13th May 2005 | 11:23
It appears I've become something of an authority on poop 'em ups - after reviewing Zoo Tycoon 2 a couple of issues ago (a game where shovelling animal dung was a rare treat), I've been assigned to critique this medieval affair, where at least the economic necessity of dealing in digestive by-product is tempered by a more distant view of the sanitation process.
Nevertheless, in order to facilitate a strong feudal economy and therefore build and maintain the most opulent keep, slop plop your citizens must, as well as chop wood, pick apples, slaughter pigs and brew ale - all so that your high-and-mighty lord can live it up on their shit-caked shoulders.
Of course, there's much more to this than pillaging the land of resources, but it must be said that unlike the great morass of real-time strategy games, one of Stronghold's great strengths is the way in which your management of resources impacts into every facet of medieval life. For example apples, veg, meat, eels, berries and beer will provide obvious sustenance, but will also cheer the unwashed (so long as you clear up afterwards). They also enable you to - with the correct facilities in place - to throw lavish feasts for local dignitaries, from which honour points can be cashed in for specialist units and buildings. In short, the pursuit of honour points means you must focus attentions on your leader as much as your subjects.
IRON FIST, VELVET GLOVE
Building your economy would be for naught if you weren't required to defend and expand your borders, and Stronghold 2 is just as accomplished here. Again, building keeps, towers and walls is central, as is maintaining a full complement of soldiery and siege engines. And because it's now in 3D, you even get to see soldiers charging up staircases. As elsewhere in the game, the sheer detail soon presents itself as an ingenious addition.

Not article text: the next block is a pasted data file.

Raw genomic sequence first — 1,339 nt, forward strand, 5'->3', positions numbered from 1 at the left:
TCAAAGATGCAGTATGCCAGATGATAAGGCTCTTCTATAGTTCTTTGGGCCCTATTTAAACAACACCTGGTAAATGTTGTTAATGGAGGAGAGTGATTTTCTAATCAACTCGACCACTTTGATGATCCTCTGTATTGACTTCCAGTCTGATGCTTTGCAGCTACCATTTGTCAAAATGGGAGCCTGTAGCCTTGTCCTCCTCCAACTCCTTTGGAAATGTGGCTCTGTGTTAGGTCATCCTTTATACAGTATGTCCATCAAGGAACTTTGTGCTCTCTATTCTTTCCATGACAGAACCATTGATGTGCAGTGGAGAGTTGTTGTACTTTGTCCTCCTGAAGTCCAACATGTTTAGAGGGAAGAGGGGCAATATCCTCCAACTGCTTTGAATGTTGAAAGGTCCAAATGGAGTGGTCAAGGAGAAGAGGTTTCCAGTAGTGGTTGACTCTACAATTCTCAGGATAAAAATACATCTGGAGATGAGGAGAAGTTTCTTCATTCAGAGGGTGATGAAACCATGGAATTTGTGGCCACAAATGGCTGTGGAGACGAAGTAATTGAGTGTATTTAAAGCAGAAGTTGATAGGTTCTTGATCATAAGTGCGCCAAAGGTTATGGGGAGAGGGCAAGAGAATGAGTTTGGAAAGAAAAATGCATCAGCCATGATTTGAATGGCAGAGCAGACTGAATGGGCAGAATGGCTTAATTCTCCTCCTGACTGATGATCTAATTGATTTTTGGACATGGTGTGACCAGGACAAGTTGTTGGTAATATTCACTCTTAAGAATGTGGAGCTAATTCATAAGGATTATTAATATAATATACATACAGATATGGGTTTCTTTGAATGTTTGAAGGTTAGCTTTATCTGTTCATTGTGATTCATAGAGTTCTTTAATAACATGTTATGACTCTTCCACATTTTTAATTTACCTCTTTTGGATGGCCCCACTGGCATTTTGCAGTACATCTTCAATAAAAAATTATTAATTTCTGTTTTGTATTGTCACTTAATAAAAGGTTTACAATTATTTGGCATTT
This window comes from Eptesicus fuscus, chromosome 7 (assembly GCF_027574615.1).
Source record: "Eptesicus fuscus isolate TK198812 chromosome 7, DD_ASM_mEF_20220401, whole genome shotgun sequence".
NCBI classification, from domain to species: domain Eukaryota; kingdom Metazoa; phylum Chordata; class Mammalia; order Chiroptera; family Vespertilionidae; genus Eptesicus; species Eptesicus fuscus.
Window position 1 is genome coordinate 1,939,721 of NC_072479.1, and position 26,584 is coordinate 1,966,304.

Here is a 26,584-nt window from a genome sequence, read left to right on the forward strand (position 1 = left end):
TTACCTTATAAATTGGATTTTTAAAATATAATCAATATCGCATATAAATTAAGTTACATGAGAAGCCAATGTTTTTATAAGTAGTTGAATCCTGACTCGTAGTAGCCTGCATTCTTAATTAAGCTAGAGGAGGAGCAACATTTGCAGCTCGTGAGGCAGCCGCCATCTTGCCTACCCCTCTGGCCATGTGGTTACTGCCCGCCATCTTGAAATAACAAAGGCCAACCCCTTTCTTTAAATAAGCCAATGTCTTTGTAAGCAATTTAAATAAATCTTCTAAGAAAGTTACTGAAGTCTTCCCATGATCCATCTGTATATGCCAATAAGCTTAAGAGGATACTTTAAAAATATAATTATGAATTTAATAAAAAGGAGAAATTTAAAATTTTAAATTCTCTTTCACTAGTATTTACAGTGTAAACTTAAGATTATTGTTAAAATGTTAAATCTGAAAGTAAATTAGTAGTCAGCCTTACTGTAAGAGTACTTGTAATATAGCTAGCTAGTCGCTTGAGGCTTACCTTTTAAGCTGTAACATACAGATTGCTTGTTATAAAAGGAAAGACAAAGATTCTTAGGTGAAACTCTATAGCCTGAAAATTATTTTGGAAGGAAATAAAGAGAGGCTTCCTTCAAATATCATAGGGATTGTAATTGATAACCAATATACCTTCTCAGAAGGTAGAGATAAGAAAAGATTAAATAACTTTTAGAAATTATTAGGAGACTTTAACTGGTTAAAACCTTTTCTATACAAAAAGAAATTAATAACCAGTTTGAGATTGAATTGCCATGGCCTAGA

Stronghold 2 is much more than an excuse to shoehorn the exact same game as before into a 3D engine. There's a lot of new stuff here, and Firefly has gone to impressive lengths to ensure the detail remains high, the game is as easy to navigate and the gameplay is expanded into different areas. There's still no Skirmish option, but the campaigns (one each for those bent on war or peace) have that rare quality of introducing new features and neat little touches at every turn, and the new Kingmaker option goes some way to making amends.
There are a handful of games that provide greater economic depth, or are more immediate and spectacular on the field of battle, but few marry these two traditional aspects of real-time strategy so seamlessly and with so much charm. As much as Stronghold 2 is a very modern game, it also has an indefinable quality that will remind gamers of the classic Bullfrog games; full of humour, depth, subtle detail and replayability, with enough human misery thrown in to remind you why you started playing games in the first place.